Apophthegm (Pronouncement Story)

Controversy/Scholastic = Now John’s disciples and the Pharisees were fasting; and people came and said to him, ‘Why do John’s disciples and the disciples of the Pharisees fast, but your disciples do not fast?’ Jesus said to them, ‘The wedding-guests cannot fast while the bridegroom is with them, can they? As long as they have the bridegroom with them, they cannot fast. (Mk 2:18-19) (V. 20 “the days will come when the bridegroom is taken away from them, and then they will fast on that day” is often judged an addition since it reflects a post-Easter identification of Jesus as the bridegroom and his impending death and rationalizes why the church resumed the practice of fasting [cf. Bultmann, pg. 19; but contra Taylor, pg 34-35])

Biographical = Then his mother and his brothers came; and standing outside, they sent to him and called him. A crowd was sitting around him; and they said to him, ‘Your mother and your brothers and sisters are outside, asking for you.’ And he replied, ‘Who are my mother and my brothers?’ And looking at those who sat around him, he said, ‘Here are my mother and my brothers! Whoever does the will of God is my brother and sister and mother.’  (Mk 3:31-35)

Dominical Sayings

Logia = But many who are first will be last, and the last will be first. (Mk 10:31)

Prophetic/Apocalyptic Sayings = And he said to them, ‘Truly I tell you, there are some standing here who will not taste death until they see that the kingdom of God has come with power.’ (Mk 9:1)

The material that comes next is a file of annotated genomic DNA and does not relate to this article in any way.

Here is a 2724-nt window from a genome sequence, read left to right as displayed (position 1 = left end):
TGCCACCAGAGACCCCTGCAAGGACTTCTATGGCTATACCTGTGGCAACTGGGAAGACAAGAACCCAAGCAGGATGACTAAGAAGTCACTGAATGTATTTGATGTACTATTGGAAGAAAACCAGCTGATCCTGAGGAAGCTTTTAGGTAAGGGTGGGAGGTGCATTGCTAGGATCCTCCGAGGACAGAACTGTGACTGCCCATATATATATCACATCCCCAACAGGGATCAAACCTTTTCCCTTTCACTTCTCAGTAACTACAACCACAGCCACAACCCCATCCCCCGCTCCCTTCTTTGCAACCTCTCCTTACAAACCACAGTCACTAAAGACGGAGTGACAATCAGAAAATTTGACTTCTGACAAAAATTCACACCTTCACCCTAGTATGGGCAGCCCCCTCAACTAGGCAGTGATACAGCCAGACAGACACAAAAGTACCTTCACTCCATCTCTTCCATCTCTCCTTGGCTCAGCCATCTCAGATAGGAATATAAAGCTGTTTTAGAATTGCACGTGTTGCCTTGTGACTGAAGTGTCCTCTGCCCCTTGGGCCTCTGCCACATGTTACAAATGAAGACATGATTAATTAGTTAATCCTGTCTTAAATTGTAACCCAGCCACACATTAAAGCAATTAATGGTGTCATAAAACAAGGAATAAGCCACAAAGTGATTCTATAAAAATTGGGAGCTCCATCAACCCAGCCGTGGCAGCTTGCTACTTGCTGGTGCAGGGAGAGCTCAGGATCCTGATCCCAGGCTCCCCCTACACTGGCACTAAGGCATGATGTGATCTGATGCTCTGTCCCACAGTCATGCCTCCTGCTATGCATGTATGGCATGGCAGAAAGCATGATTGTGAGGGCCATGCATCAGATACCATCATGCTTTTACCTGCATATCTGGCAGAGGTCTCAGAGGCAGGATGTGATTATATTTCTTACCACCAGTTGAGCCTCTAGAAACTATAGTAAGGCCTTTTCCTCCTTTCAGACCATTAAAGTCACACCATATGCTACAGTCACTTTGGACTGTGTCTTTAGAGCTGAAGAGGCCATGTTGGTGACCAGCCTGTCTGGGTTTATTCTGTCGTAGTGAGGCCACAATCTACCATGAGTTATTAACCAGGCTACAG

Legal Sayings/Church Rules = He said to them, ‘Whoever divorces his wife and marries another commits adultery against her; and if she divorces her husband and marries another, she commits adultery.’  (Mk 10:11-12)

‘I’ = I have come to call not the righteous but sinners.’ (Mk 2:17b)

Similitudes = He also said, ‘The kingdom of God is as if someone would scatter seed on the ground, and would sleep and rise night and day, and the seed would sprout and grow, he does not know how. The earth produces of itself, first the stalk, then the head, then the full grain in the head. But when the grain is ripe, at once he goes in with his sickle, because the harvest has come.’ (Mk 4:26-29)


Healing = They came to Bethsaida. Some people brought a blind man to him and begged him to touch him. He took the blind man by the hand and led him out of the village; and when he had put saliva on his eyes and laid his hands on him, he asked him, ‘Can you see anything?’ And the man looked up and said, ‘I can see people, but they look like trees, walking.’ Then Jesus laid his hands on his eyes again; and he looked intently and his sight was restored, and he saw everything clearly. (Mk 8:22-25)